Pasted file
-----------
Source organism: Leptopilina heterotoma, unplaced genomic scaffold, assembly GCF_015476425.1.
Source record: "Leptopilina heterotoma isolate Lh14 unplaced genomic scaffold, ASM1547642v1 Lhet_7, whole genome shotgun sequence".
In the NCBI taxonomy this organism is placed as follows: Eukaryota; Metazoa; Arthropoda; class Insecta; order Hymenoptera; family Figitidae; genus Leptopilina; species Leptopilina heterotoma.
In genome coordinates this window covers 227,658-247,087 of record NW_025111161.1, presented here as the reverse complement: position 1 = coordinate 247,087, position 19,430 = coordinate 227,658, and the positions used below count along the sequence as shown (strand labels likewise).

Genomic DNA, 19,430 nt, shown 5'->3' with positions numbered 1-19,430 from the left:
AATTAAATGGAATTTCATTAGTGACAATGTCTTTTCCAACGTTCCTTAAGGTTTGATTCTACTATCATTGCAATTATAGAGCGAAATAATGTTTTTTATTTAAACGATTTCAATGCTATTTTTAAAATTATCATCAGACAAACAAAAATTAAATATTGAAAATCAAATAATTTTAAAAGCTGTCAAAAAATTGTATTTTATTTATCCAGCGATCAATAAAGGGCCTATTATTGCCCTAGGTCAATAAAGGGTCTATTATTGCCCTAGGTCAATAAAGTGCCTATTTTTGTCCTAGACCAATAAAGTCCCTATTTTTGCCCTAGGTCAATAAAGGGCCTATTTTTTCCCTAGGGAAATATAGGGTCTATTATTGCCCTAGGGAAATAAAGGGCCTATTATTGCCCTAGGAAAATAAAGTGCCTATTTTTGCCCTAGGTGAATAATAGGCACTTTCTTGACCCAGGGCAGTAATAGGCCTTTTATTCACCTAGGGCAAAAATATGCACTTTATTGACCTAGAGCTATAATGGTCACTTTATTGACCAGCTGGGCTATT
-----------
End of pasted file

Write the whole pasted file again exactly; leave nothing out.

Source organism: Leptopilina heterotoma, unplaced genomic scaffold, assembly GCF_015476425.1.
Source record: "Leptopilina heterotoma isolate Lh14 unplaced genomic scaffold, ASM1547642v1 Lhet_7, whole genome shotgun sequence".
In the NCBI taxonomy this organism is placed as follows: Eukaryota; Metazoa; Arthropoda; class Insecta; order Hymenoptera; family Figitidae; genus Leptopilina; species Leptopilina heterotoma.
In genome coordinates this window covers 227,658-247,087 of record NW_025111161.1, presented here as the reverse complement: position 1 = coordinate 247,087, position 19,430 = coordinate 227,658, and the positions used below count along the sequence as shown (strand labels likewise).

Genomic DNA, 19,430 nt, shown 5'->3' with positions numbered 1-19,430 from the left:
AATTAAATGGAATTTCATTAGTGACAATGTCTTTTCCAACGTTCCTTAAGGTTTGATTCTACTATCATTGCAATTATAGAGCGAAATAATGTTTTTTATTTAAACGATTTCAATGCTATTTTTAAAATTATCATCAGACAAACAAAAATTAAATATTGAAAATCAAATAATTTTAAAAGCTGTCAAAAAATTGTATTTTATTTATCCAGCGATCAATAAAGGGCCTATTATTGCCCTAGGTCAATAAAGGGTCTATTATTGCCCTAGGTCAATAAAGTGCCTATTTTTGTCCTAGACCAATAAAGTCCCTATTTTTGCCCTAGGTCAATAAAGGGCCTATTTTTTCCCTAGGGAAATATAGGGTCTATTATTGCCCTAGGGAAATAAAGGGCCTATTATTGCCCTAGGAAAATAAAGTGCCTATTTTTGCCCTAGGTGAATAATAGGCACTTTCTTGACCCAGGGCAGTAATAGGCCTTTTATTCACCTAGGGCAAAAATATGCACTTTATTGACCTAGAGCTATAATGGTCACTTTATTGACCAGCTGGGCTATT